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July 1, 1983

Diabetes Mellitus and Obesity

Author Affiliations

St Francis Hospital Milwaukee

JAMA. 1983;250(1):89-90. doi:10.1001/jama.1983.03340010069038

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One of the most hopeful aspects of therapy for diabetics in the modern era is that vascular, neural, and renal complications can be reversed or prevented by improved use of insulin. To integrate the insulin hormonal signal into the multitude of other metabolic, hormonal, and nutritional events that occur in a broad spectrum of patients, the clinician must be aware of many facets of biochemistry, pathophysiology, nutrition, and sociology among diabetic patients. To address this area, the editors have assembled 88 chapters written by 136 internationally known authorities to provide a comprehensive reference textbook. The majority of diabetic patients have a "Type II" clinical pattern, with a high incidence of obesity, insulin resistance, and atherosclerosis manifested by coronary, cerebrovascular, and peripheral vascular disease. For this reason, the emphasis of this treatise is on the relationships between diabetes and obesity at various levels of analysis.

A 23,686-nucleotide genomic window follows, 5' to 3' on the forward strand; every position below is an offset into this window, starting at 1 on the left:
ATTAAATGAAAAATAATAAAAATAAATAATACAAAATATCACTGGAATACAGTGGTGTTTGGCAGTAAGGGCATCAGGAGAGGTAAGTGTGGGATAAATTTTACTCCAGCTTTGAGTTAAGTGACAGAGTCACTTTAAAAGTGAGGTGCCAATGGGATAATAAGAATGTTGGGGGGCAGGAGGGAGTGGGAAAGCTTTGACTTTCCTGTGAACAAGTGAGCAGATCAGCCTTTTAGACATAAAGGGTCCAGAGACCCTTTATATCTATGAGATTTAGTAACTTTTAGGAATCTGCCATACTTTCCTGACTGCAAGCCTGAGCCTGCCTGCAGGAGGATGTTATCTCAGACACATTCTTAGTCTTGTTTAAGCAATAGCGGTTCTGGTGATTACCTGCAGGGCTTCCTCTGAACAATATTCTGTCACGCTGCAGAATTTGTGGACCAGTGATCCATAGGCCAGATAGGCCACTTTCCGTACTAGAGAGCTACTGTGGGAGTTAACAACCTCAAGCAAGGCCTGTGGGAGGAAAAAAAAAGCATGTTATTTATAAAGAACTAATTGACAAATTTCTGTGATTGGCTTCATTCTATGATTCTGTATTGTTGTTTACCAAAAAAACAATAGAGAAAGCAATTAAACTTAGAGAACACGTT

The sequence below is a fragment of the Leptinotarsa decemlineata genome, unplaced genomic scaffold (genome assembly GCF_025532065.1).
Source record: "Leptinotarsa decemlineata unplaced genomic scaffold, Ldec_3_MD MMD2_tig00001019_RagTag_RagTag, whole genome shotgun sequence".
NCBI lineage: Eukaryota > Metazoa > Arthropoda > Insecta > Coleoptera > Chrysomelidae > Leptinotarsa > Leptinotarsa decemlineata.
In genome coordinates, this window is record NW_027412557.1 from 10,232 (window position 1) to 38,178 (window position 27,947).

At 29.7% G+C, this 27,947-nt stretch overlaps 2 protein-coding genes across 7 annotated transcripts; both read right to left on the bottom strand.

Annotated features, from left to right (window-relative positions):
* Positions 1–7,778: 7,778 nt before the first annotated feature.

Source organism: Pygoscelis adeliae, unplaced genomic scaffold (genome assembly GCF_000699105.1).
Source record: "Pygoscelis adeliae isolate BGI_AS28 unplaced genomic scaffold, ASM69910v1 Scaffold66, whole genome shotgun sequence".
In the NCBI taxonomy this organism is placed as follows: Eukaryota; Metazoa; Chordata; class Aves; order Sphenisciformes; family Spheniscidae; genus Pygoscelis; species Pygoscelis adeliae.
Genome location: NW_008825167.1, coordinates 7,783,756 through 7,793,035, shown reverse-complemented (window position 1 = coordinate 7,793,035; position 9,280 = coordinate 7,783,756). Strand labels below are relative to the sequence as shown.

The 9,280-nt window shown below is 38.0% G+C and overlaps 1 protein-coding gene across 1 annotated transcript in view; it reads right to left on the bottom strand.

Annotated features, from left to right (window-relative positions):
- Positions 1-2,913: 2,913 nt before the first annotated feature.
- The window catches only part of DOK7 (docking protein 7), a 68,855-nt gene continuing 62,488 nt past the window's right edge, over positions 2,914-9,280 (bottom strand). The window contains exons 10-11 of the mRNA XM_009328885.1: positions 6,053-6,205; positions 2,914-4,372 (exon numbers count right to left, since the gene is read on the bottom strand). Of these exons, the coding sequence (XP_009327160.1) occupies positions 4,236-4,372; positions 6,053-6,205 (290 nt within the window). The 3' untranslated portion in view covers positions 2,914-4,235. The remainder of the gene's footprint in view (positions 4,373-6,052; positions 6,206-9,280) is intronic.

The editors have attempted to provide